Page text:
, we can recommend with full conbistory of New York. Among others might fidence the treatment prescribed in this Essay of be mentioned several papers relative to the Dr. Cox's. With common sense and a few orFrench military expeditions against the colo- dinary medicines, any person of good habits nies, and a variety of statistical documents on may check the disease at the outset. To avoid population, trade, and manufactures, from violent exertion, whether of mind or body, and 1647 to 1757.

by the judicious use of camphor, opium and


brandy, one, or all conjoined, as herein direct- to read this history, we should read it with a ed, to check the diarrhea in its first stages, microscope. The least flaw would strike us. seems to be all that is necessary. The disease The least bedizenment, or touch of patriotic is in the organs of the circulation, and its first rouge, pearl-powder or burnt cork, would raise and principal symptom is a rapid escape of the our critical spleen. It is the author's own watery part of the blood into the intestinal fault; we cannot help it. Come on my lads, canal. To prevent this escape by the use of says he, and I will show you how to write a astringents and narcotics is, of course, the good, plain, straightforward, history. treatment indicated. We commend the pamph- The most curious symptoms of our modern let especially to the attention of our Western literature is perhaps the very prevalent affectareaders. Dr. Cox is good authority in New tion of simplicity and hardness, à la CarlyleYork.

ending, for the most part, in a rattling together of the Saxon dry bones of English, in a very un

melodious fashion. Surely, grace and kindly. The History of the United States of America, ness, a full and easy manner, are greater re

from the discorery of the Continent to the commendations of a writer, than a coarse, inOrganization of the Government under the solent, frowning style, whose very force deFederal Constitution, By RICHARD Hil-generates into impertinent quickness and hardDRETH." 3 vols. New York: Harper & Bro- ness, and which seems adapted for the torture thers, 1849.

and exasperation, rather than for the pleasure

and consolation of readers." As far as we have examined the first volume of this History, in a cursory manner, it seems to be a plain, direct narrative, written in á sharp and clear, but somewhat dry style, with The Hand-book of Hydropathy, for Profesoccasionally a critical remark or a severe sional and Domestic use : with an Appendix stricture. The spirit of the author is that of a on the best mode of forming Hydropathic man fully satisfied that he is master of his sub- Establishments; being the result of twelve ject and of the motives and principles of the years' experience at Graefenberg and Freimen whose actions he describes. His advertise- waldau. “By Dr. J. Weiss, formerly Diment is perhaps the key to his sentiments and rector of the establishment at Freiwaldau. intentions. “Of centennial sermons and Fourth From the second London Edition. Philadel. of July orations, whether professedly such or phia : J. W. Moore, 139 Chestnut-street. in the guise of history, there are more than 1849. enough. It is due to our fathers and ourselves, it is due to truth and philosophy, to present for This is unguestionably the treatise of the once, on the bistoric stage, the powers of our water cure. We have seen none comparable American nation, unbeda ubed with patriotic with it for completeness and simplicity. The ronge, wrapped up in no fine-spun cloaks of ex- publishers inform us that already one large cuses and apology; without stilts, buskins, tin-edition is nearly exhausted, though it has but sel or bedizenment, in their own proper persons, | lately issued from the press. often rude, hard, narrow, superstitions, and mis- of all theories of medicine, we esteem the taken; but always earnest, downright, manly Hydropathic to be the most innocent. and sincere. The result of their labors is motes cleanliness--a virtue which comes next eulogy enough; their best apology is to tell to godliness-it leads to a careful observance their story exactly as it was."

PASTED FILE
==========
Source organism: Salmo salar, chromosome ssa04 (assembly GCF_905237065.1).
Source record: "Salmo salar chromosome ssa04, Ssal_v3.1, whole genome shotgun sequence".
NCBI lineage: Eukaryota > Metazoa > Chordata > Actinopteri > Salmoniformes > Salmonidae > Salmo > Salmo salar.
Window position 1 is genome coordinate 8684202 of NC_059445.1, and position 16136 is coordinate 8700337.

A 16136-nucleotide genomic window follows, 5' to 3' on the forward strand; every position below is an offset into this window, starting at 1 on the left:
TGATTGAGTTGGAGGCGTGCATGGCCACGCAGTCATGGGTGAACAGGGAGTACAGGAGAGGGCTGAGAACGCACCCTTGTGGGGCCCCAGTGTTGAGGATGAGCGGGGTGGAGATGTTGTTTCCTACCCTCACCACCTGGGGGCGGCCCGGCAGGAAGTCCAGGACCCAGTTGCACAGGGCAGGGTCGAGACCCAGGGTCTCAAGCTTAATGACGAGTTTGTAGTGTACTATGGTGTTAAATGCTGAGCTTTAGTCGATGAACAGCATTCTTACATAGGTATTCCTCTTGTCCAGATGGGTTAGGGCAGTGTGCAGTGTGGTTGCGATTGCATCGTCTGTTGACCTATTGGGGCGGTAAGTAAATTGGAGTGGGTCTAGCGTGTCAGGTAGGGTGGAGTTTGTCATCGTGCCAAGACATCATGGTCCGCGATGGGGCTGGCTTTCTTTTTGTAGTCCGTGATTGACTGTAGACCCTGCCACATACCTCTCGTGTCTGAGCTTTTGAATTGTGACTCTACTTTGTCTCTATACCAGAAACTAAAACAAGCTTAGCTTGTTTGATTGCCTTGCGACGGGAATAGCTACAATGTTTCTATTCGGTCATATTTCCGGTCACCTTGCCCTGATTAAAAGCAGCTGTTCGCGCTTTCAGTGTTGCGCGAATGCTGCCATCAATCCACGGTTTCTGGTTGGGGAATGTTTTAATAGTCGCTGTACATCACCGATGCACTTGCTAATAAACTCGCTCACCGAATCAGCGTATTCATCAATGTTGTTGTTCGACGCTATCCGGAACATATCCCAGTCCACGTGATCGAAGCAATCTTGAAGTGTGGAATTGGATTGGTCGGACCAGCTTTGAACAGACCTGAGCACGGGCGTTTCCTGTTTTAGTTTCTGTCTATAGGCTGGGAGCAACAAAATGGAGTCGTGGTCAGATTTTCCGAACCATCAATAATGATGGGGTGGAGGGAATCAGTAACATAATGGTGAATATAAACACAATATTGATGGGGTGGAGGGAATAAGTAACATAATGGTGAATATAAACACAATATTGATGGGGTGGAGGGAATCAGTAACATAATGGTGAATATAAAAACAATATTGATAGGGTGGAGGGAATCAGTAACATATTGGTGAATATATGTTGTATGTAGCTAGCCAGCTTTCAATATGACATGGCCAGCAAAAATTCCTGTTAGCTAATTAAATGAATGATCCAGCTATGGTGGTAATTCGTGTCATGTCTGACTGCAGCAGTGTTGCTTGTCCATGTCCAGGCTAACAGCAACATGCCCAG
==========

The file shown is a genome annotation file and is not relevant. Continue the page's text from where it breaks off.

of all the rules of diet and exercise, and it preAfter a declaration of so much literary vigor, serves the constitution from the horrid inroads we had almost said of so much moral ferocity, 1 of quack purgatives and pills of all descriptions. the reader is to expect nothing but a hard, plain, Next to our own theory, which is to have no and fearsully“ earnest” account of the actions theory, but to consider that practice the best

, of our fathers. In ourselves, indeed, it breeds which is most successful, we prefer the hya feeling of critical responsibility. Were we dropathic.

It pro